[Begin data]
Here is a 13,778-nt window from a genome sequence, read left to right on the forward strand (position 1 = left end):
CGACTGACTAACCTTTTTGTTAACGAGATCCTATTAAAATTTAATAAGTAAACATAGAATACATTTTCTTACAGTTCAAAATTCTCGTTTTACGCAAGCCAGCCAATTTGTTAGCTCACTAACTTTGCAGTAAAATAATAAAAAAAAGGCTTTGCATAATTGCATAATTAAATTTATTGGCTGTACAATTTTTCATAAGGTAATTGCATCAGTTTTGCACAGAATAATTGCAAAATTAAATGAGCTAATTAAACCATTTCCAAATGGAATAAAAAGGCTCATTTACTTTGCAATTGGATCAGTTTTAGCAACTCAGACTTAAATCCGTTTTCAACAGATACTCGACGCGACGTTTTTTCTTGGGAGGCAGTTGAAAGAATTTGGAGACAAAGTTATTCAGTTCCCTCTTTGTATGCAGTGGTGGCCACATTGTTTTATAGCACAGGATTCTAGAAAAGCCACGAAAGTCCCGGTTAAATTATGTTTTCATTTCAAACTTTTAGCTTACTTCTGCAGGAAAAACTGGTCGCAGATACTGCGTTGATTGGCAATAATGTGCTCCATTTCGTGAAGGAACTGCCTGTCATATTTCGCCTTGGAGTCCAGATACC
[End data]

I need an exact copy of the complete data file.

Here is a 13,778-nt window from a genome sequence, read left to right on the forward strand (position 1 = left end):
CGACTGACTAACCTTTTTGTTAACGAGATCCTATTAAAATTTAATAAGTAAACATAGAATACATTTTCTTACAGTTCAAAATTCTCGTTTTACGCAAGCCAGCCAATTTGTTAGCTCACTAACTTTGCAGTAAAATAATAAAAAAAAGGCTTTGCATAATTGCATAATTAAATTTATTGGCTGTACAATTTTTCATAAGGTAATTGCATCAGTTTTGCACAGAATAATTGCAAAATTAAATGAGCTAATTAAACCATTTCCAAATGGAATAAAAAGGCTCATTTACTTTGCAATTGGATCAGTTTTAGCAACTCAGACTTAAATCCGTTTTCAACAGATACTCGACGCGACGTTTTTTCTTGGGAGGCAGTTGAAAGAATTTGGAGACAAAGTTATTCAGTTCCCTCTTTGTATGCAGTGGTGGCCACATTGTTTTATAGCACAGGATTCTAGAAAAGCCACGAAAGTCCCGGTTAAATTATGTTTTCATTTCAAACTTTTAGCTTACTTCTGCAGGAAAAACTGGTCGCAGATACTGCGTTGATTGGCAATAATGTGCTCCATTTCGTGAAGGAACTGCCTGTCATATTTCGCCTTGGAGTCCAGATACC